Title 12 Part 1081 → Subpart B → §1081.212
Title 12 → Chapter X → Part 1081 → Subpart B → §1081.212
Electronic Code of Federal Regulations e-CFR
Title 12 Part 1081 → Subpart B → §1081.212
e-CFR data is current as of October 17, 2019
Title 12: Banks and Banking
PART 1081—RULES OF PRACTICE FOR ADJUDICATION PROCEEDINGS
Subpart B—Initiation of Proceedings and Prehearing Rules
§1081.212 Dispositive motions.
(a) Dispositive motions. This section governs the filing of motions to dismiss and motions for summary disposition. The filing of any such motion does not obviate a party's obligation to file an answer or take any other action required by this part or by an order of the hearing officer, unless expressly so provided by the hearing officer.
(b) Motions to dismiss. A respondent may file a motion to dismiss asserting that, even assuming the truth of the facts alleged in the notice of charges, it is entitled to dismissal as a matter of law.
(c) Motion for summary disposition. A party may make a motion for summary disposition asserting that the undisputed pleaded facts, admissions, affidavits, stipulations, documentary evidence, matters as to which official notice may be taken, and any other evidentiary materials properly submitted in connection with a motion for summary disposition show that:
(1) There is no genuine issue as to any material fact; and
(2) The moving party is entitled to a decision in its favor as a matter of law.
(d) Filing of motions for summary disposition and responses. (1) After a respondent's answer has been filed and documents have been made available to the respondent for inspection and copying pursuant to §1081.206, any party may move for summary disposition in its favor of all or any part of the proceeding.
(2) A motion for summary disposition must be accompanied by a statement of the material facts as to which the moving party contends there is no genuine issue. Such motion must be supported by documentary evidence, which may take the form of admissions in pleadings, stipulations, depositions, investigatory depositions, transcripts, affidavits and any other evidentiary materials that the moving party contends support his or her position. The motion must also be accompanied by a brief containing the points and authorities in support of the contention of the moving party. Any party opposing a motion for summary disposition must file a statement setting forth those material facts as to which he or she contends a genuine dispute exists. Such opposition must be supported by evidence of the same type as may be submitted in support of a motion for summary disposition and a brief containing the points and authorities in support of the contention that summary disposition would be inappropriate.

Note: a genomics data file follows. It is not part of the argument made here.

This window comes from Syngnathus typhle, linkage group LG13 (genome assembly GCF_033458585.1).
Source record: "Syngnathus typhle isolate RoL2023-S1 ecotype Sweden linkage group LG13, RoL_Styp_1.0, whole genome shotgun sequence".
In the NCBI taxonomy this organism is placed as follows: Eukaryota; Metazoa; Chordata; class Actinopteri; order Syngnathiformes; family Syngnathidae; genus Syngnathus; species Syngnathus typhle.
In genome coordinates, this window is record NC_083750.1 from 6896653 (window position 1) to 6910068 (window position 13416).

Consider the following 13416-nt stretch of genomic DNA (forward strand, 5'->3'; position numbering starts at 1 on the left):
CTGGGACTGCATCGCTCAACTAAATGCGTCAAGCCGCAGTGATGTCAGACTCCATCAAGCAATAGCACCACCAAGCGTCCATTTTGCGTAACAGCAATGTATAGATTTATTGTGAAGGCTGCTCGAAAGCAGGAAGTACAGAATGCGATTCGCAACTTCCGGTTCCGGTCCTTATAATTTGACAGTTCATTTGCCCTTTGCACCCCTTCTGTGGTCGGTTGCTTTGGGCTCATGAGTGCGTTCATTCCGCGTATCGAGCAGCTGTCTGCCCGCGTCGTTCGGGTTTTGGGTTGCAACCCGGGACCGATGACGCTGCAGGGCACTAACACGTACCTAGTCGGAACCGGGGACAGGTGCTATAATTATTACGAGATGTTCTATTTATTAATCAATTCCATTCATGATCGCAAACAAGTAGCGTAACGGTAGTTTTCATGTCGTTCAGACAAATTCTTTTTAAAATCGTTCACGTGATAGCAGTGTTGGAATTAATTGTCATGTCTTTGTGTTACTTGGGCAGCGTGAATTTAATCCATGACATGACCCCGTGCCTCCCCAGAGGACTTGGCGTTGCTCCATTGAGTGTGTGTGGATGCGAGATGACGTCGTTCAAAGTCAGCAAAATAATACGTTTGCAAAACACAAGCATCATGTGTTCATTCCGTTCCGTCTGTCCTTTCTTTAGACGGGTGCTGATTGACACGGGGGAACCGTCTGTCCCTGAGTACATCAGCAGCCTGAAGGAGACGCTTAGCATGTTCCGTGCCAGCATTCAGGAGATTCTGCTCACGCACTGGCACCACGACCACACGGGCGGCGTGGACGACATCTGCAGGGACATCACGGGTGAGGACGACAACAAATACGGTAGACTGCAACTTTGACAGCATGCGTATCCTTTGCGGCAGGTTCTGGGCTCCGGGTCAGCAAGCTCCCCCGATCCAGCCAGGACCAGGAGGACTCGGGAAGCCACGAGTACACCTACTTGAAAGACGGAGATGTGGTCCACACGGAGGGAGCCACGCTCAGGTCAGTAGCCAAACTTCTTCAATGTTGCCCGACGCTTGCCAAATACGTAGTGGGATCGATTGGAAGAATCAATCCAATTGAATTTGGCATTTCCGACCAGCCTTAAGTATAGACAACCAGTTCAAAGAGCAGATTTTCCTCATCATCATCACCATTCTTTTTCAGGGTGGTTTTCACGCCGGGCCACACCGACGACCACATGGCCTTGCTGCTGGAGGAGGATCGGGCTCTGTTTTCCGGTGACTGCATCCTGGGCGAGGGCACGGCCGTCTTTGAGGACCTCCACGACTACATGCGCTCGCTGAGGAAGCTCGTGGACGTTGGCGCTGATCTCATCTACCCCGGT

(3) Any affidavit or declaration submitted in support of or in opposition to a motion for summary disposition shall set forth such facts as would be admissible in evidence, shall show affirmatively that the affiant is competent to testify to the matters stated therein, and must be signed under oath and penalty of perjury.
(e) Page limitations for dispositive motions. A motion to dismiss or for summary disposition, together with any brief in support of the motion (exclusive of any declarations, affidavits, or attachments) shall not exceed 35 pages in length. Motions for extensions of this length limitation are disfavored.
(f) Opposition and reply response time and page limitation. Any party, within 20 days after service of a dispositive motion, or within such time period as allowed by the hearing officer, may file a response to such motion. The length limitations set forth in paragraph (e) of this section shall also apply to such responses. Any reply brief filed in response to an opposition to a dispositive motion shall be filed within five days after service of the opposition. Reply briefs shall not exceed ten pages.
(g) Oral argument. At the request of any party or on his or her own motion, the hearing officer may hear oral argument on a dispositive motion.
(h) Decision on motion. Within 30 days following the expiration of the time for filing all responses and replies to any dispositive motion, the hearing officer shall determine whether the motion shall be granted. If the hearing officer determines that dismissal or summary disposition is warranted, he or she shall issue a recommended decision granting the motion. If the hearing officer finds that no party is entitled to dismissal or summary disposition, he or she shall make a ruling denying the motion. If it appears that a party, for good cause shown, cannot present by affidavit, prior to hearing, facts essential to justify opposition to the motion, the hearing officer shall deny or defer the motion.